The Most Common Types of Skin Cancer


Sunshine is actually good for us! No, seriously! It provides the essential vitamin Dthat our bodies need to support healthy bones and teeth and it may also reduce your risk for multiple sclerosis and Type 1 diabetes. Of course, like so many other things in life, moderation is the key and a daily dose of sunlight (15 – 20 minutes) usually furnishes us enough vitamin D to get the job done. Good for our insides, yes, but not so good for our outsides. Unfortunately for our skin, just about all of us have spent quite a bit more than 20 minutes soaking up rays during a vacation, a day at the beach, or even just working in the yard. The damage from all those hours in the sun adds up over the years, and that’s where the problems can start.

What Are The Most Common Types Of Skin Cancer?

If you’ve had a sunburn, you know just how painful they can be, and that pain is telling you something: your skin has been injured. Though the precise cause of skin cancer is not known, doctors do know that sunlight exposure triggers a genetic malfunction in skin cells that results in previously controlled cancer cells beginning to multiply. In turn, those cells usually evolve into one of these three types of skin cancer:

Basal cell – the most common form of skin cancer, characterized by pink, waxy bumps that may bleed if injured. You may also see some tiny blood vessels and a depression in the center of the bump. It rarely spreads to any other organ in the body, but can damage nearby nerves, bones, and muscle tissue if not treated.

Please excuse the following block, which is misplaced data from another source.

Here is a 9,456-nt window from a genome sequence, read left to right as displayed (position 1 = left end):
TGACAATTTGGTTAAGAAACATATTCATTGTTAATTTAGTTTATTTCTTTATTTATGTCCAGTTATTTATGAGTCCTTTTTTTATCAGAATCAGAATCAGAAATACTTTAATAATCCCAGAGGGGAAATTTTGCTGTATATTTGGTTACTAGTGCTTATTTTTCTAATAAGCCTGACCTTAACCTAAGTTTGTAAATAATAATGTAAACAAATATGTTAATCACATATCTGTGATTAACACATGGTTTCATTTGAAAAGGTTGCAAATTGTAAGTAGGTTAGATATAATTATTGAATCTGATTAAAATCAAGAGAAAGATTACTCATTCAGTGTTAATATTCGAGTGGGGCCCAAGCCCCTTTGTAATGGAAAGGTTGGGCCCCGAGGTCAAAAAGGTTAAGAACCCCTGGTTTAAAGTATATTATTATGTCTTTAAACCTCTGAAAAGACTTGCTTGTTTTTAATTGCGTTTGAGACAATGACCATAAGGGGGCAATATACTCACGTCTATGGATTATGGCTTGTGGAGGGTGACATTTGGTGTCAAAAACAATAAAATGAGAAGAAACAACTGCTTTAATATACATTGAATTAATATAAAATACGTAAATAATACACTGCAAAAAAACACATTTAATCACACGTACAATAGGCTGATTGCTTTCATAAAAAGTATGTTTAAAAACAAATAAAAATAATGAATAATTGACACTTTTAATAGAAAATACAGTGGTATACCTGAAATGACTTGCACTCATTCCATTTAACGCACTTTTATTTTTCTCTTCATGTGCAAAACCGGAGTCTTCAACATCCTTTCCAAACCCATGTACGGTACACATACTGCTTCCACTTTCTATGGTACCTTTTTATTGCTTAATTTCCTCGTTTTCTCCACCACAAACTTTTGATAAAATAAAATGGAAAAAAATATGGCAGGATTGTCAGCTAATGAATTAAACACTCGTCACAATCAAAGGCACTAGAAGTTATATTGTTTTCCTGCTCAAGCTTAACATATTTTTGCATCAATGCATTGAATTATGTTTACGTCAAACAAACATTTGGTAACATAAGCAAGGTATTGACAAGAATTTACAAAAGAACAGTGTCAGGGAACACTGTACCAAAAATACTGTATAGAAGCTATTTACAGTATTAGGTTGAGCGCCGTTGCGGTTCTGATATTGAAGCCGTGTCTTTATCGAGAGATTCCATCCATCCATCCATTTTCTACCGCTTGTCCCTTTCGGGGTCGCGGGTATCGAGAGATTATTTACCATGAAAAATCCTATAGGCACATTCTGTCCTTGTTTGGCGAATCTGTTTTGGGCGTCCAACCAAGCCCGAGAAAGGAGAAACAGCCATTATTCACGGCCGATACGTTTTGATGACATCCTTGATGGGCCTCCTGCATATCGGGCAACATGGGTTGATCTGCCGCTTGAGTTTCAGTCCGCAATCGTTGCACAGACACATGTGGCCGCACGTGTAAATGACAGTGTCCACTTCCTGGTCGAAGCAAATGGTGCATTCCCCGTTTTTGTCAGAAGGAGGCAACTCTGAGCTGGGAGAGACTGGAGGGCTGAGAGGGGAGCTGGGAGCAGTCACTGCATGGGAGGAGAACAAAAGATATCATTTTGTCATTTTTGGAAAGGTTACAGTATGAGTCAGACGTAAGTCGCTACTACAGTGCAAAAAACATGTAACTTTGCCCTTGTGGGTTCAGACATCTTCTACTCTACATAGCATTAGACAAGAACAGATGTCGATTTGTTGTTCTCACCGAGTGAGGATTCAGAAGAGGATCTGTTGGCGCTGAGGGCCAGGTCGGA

Squamous cell – also very common, and symptoms include dry, scaly, red patches of skin on the scalp, arms, neck, ears, and face that don’t seem to heal. Like basal cell, it usually doesn’t spread, but it is more likely than basal cell to affect surrounding tissue.

Melanoma – less common than basal or squamous cell, but far more dangerous, accounting for 77% of skin cancer-related deaths in the U.S. Usually characterized by a dark brown or black lesion with an irregular border, inconsistent coloring, and odd shapes. It’s so dangerous because it is not uncommon for melanoma to quickly spread to other parts of the body.

It’s a good rule of thumb to get your entire body checked at least once a year by the trained eye of a dermatologist, but in the meantime feel free to ask your physician to have a look at any suspicious spots you see. What you think is just a dry patch may actually be skin cancer, and the earlier you catch and treat it, the better.